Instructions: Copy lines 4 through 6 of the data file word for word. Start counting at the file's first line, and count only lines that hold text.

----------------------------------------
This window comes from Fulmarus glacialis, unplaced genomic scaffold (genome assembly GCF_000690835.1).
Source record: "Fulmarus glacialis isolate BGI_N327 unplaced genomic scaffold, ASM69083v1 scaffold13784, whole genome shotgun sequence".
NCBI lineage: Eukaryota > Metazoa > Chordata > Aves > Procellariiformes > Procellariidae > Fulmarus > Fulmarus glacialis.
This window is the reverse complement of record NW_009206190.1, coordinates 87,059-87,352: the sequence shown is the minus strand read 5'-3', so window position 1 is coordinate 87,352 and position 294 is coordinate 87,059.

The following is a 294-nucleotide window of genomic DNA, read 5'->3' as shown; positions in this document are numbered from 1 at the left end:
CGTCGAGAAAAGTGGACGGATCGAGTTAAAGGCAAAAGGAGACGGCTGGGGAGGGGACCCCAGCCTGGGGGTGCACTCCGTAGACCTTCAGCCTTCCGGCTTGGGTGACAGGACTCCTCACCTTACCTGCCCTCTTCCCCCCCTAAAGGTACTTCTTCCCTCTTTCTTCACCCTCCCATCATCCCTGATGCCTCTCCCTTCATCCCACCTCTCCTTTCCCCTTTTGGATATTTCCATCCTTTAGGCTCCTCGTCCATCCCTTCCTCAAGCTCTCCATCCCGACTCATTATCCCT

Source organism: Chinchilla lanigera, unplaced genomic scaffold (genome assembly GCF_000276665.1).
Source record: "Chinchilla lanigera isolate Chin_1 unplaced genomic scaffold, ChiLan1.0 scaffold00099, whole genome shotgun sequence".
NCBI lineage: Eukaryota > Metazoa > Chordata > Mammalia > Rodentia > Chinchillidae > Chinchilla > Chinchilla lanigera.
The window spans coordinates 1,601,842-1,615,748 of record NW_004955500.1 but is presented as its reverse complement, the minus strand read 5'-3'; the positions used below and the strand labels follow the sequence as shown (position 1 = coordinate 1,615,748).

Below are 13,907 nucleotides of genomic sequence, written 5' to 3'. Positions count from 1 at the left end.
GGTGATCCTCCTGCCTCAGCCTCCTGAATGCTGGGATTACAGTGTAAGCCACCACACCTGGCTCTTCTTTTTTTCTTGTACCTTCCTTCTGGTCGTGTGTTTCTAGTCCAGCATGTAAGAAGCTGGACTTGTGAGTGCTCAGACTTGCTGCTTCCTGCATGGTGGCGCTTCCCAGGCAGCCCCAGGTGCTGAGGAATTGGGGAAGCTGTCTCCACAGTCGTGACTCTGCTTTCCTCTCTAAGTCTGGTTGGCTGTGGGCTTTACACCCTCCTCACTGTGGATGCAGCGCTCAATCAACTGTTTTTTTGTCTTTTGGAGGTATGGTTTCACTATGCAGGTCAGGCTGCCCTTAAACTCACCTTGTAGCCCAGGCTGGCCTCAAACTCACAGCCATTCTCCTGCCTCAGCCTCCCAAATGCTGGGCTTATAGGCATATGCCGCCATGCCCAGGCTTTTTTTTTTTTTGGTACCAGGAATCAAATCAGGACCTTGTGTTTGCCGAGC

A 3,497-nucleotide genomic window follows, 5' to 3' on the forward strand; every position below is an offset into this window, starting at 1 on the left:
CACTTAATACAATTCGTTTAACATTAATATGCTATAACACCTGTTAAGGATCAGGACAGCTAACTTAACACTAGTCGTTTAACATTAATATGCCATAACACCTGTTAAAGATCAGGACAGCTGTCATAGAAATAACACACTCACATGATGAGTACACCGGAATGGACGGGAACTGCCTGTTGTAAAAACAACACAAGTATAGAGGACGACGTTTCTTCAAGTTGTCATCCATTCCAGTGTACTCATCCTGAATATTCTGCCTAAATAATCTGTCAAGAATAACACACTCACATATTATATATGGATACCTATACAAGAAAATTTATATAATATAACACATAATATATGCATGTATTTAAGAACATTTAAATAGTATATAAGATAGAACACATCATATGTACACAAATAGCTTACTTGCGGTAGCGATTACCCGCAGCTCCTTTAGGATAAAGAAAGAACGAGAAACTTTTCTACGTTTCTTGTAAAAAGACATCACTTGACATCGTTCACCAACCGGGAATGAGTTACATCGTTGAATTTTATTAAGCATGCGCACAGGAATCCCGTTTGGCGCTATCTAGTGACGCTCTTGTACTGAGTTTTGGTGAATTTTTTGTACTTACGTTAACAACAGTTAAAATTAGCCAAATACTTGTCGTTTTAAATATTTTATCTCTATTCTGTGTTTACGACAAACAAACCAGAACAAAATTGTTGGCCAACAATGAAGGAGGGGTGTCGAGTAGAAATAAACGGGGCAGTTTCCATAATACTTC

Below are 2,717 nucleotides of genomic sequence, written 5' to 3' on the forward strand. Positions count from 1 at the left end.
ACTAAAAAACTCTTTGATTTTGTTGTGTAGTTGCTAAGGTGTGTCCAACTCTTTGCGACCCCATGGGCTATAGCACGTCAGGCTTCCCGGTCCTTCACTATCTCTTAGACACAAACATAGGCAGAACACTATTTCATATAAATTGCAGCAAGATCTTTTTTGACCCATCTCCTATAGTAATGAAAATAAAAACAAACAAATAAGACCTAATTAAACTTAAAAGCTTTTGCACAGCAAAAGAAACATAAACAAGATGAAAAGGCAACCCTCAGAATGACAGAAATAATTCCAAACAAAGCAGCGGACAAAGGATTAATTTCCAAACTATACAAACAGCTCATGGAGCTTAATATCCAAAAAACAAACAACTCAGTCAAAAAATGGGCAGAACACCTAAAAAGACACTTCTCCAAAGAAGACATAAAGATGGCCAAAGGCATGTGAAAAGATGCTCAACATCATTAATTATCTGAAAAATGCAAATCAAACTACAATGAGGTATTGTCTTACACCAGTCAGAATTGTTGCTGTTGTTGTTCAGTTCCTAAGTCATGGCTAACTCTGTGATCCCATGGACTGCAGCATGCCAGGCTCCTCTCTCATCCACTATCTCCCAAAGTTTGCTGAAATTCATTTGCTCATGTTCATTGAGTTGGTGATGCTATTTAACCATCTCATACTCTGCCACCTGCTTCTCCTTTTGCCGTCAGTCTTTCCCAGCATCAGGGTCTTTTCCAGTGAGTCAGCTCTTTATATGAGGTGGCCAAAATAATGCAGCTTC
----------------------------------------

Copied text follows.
This window is the reverse complement of record NW_009206190.1, coordinates 87,059-87,352: the sequence shown is the minus strand read 5'-3', so window position 1 is coordinate 87,352 and position 294 is coordinate 87,059.

The following is a 294-nucleotide window of genomic DNA, read 5'->3' as shown; positions in this document are numbered from 1 at the left end:
CGTCGAGAAAAGTGGACGGATCGAGTTAAAGGCAAAAGGAGACGGCTGGGGAGGGGACCCCAGCCTGGGGGTGCACTCCGTAGACCTTCAGCCTTCCGGCTTGGGTGACAGGACTCCTCACCTTACCTGCCCTCTTCCCCCCCTAAAGGTACTTCTTCCCTCTTTCTTCACCCTCCCATCATCCCTGATGCCTCTCCCTTCATCCCACCTCTCCTTTCCCCTTTTGGATATTTCCATCCTTTAGGCTCCTCGTCCATCCCTTCCTCAAGCTCTCCATCCCGACTCATTATCCCT